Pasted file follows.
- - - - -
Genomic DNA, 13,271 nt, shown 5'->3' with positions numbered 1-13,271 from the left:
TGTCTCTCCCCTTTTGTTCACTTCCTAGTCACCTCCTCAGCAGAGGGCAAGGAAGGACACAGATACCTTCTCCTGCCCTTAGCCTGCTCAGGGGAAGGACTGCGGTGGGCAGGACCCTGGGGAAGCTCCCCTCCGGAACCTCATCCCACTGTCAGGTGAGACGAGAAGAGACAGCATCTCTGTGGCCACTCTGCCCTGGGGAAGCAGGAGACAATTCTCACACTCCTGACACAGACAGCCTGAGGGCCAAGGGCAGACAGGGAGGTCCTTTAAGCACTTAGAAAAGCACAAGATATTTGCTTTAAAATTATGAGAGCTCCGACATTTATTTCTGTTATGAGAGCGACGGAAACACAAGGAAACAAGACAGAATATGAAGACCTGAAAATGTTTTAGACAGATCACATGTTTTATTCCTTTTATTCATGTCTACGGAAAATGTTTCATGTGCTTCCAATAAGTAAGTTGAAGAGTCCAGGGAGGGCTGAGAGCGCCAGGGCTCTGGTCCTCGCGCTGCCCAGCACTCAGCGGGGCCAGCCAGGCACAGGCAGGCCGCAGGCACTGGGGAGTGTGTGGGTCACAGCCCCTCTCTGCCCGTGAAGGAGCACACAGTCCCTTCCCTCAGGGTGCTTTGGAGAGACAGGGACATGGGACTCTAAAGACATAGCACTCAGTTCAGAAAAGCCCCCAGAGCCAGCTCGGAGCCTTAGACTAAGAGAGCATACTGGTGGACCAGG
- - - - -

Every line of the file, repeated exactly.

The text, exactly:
Genomic DNA, 13,271 nt, shown 5'->3' with positions numbered 1-13,271 from the left:
TGTCTCTCCCCTTTTGTTCACTTCCTAGTCACCTCCTCAGCAGAGGGCAAGGAAGGACACAGATACCTTCTCCTGCCCTTAGCCTGCTCAGGGGAAGGACTGCGGTGGGCAGGACCCTGGGGAAGCTCCCCTCCGGAACCTCATCCCACTGTCAGGTGAGACGAGAAGAGACAGCATCTCTGTGGCCACTCTGCCCTGGGGAAGCAGGAGACAATTCTCACACTCCTGACACAGACAGCCTGAGGGCCAAGGGCAGACAGGGAGGTCCTTTAAGCACTTAGAAAAGCACAAGATATTTGCTTTAAAATTATGAGAGCTCCGACATTTATTTCTGTTATGAGAGCGACGGAAACACAAGGAAACAAGACAGAATATGAAGACCTGAAAATGTTTTAGACAGATCACATGTTTTATTCCTTTTATTCATGTCTACGGAAAATGTTTCATGTGCTTCCAATAAGTAAGTTGAAGAGTCCAGGGAGGGCTGAGAGCGCCAGGGCTCTGGTCCTCGCGCTGCCCAGCACTCAGCGGGGCCAGCCAGGCACAGGCAGGCCGCAGGCACTGGGGAGTGTGTGGGTCACAGCCCCTCTCTGCCCGTGAAGGAGCACACAGTCCCTTCCCTCAGGGTGCTTTGGAGAGACAGGGACATGGGACTCTAAAGACATAGCACTCAGTTCAGAAAAGCCCCCAGAGCCAGCTCGGAGCCTTAGACTAAGAGAGCATACTGGTGGACCAGG